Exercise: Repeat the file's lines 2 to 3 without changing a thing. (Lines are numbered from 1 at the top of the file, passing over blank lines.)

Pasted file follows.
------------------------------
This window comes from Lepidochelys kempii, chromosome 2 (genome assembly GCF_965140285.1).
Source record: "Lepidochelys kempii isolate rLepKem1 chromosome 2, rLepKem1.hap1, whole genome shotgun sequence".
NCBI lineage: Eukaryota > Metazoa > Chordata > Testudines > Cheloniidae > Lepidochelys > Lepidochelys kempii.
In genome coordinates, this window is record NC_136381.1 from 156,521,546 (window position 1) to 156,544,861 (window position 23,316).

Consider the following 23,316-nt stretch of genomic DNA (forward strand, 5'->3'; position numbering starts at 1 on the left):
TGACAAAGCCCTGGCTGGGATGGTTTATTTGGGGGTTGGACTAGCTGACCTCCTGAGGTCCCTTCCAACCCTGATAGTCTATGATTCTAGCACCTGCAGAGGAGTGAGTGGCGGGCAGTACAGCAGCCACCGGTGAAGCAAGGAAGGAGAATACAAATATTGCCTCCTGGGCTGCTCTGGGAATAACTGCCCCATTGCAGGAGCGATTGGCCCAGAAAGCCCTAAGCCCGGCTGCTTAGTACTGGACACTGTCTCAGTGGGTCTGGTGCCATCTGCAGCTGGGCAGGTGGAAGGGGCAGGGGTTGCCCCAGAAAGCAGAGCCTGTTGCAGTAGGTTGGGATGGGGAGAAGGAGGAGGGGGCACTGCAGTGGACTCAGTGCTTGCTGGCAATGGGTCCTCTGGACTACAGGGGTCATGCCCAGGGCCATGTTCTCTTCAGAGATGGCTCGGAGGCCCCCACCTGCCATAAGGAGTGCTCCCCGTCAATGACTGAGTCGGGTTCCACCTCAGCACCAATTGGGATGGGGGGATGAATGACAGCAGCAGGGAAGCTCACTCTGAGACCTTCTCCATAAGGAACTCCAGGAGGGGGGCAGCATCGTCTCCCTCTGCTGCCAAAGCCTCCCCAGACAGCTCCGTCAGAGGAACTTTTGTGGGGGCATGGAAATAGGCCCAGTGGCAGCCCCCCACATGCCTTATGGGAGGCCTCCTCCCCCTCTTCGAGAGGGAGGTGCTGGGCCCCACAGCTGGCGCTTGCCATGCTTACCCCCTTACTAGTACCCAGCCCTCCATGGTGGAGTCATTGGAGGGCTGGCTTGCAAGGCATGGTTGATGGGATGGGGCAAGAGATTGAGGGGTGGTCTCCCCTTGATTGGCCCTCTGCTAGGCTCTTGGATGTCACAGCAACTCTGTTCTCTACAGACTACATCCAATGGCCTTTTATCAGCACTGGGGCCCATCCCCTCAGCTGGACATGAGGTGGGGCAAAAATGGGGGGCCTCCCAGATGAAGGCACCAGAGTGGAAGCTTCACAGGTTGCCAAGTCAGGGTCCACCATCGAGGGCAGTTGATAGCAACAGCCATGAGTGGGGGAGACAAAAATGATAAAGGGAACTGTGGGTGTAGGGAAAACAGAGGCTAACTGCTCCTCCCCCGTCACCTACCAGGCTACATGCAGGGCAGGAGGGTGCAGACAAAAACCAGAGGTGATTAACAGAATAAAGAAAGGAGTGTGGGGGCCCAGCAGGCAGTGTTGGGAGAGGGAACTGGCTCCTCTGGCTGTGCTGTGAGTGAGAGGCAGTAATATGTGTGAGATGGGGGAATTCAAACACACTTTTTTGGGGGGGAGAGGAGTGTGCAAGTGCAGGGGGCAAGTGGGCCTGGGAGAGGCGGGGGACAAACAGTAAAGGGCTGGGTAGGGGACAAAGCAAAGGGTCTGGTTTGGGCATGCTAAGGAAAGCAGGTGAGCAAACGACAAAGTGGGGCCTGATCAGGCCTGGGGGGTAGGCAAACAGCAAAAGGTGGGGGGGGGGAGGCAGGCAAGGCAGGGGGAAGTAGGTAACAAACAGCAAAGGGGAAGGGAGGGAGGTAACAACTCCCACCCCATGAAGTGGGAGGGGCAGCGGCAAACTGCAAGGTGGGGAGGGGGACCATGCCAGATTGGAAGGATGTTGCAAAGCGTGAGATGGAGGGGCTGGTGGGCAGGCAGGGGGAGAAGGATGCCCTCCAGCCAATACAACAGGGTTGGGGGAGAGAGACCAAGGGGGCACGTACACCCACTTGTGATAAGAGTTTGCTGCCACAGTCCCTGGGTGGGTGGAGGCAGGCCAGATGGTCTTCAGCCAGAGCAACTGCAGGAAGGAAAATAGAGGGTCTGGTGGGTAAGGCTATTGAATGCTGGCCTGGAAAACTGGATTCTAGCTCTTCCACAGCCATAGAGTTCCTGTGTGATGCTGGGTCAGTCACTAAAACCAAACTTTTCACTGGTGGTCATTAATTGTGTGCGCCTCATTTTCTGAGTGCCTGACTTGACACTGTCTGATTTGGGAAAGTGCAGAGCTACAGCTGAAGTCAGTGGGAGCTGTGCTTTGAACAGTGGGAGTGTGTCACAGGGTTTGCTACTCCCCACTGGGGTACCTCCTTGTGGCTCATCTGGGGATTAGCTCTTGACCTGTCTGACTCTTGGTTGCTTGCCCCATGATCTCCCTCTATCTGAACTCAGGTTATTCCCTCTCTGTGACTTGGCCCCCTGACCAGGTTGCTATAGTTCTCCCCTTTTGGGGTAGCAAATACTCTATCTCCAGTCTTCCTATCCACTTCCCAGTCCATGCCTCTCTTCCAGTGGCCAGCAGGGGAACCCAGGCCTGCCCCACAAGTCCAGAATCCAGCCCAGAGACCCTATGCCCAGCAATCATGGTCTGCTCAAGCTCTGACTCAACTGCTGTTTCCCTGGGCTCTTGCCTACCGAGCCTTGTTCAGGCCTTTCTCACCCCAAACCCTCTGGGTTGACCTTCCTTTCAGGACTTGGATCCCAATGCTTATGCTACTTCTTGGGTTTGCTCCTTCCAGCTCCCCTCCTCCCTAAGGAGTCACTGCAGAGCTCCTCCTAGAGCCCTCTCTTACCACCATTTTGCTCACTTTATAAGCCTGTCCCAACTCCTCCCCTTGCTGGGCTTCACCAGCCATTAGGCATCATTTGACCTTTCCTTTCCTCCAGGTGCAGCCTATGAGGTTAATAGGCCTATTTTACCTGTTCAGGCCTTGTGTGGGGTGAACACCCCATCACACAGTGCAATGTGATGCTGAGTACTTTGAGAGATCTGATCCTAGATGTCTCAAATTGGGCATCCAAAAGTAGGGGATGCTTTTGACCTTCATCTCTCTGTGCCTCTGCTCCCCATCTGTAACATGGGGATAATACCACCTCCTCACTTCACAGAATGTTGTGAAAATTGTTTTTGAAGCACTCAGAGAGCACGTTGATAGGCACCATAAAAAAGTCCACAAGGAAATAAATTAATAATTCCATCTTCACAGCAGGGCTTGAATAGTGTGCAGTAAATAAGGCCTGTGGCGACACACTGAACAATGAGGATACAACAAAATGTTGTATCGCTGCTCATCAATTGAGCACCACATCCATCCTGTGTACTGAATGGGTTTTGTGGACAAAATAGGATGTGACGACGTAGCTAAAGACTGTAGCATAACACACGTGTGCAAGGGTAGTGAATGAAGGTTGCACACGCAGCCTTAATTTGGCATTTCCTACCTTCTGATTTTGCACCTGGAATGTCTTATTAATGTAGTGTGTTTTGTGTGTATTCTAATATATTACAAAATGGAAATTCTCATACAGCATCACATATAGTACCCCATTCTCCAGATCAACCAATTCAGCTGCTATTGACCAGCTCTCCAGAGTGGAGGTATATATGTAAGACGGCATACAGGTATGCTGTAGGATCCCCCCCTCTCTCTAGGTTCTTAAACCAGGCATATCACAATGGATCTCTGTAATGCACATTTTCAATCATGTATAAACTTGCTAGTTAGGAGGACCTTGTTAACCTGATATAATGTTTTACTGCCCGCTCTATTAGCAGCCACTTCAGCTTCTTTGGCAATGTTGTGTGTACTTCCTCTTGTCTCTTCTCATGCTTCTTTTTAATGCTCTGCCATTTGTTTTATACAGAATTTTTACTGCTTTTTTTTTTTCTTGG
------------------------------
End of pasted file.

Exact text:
Source record: "Lepidochelys kempii isolate rLepKem1 chromosome 2, rLepKem1.hap1, whole genome shotgun sequence".
NCBI lineage: Eukaryota > Metazoa > Chordata > Testudines > Cheloniidae > Lepidochelys > Lepidochelys kempii.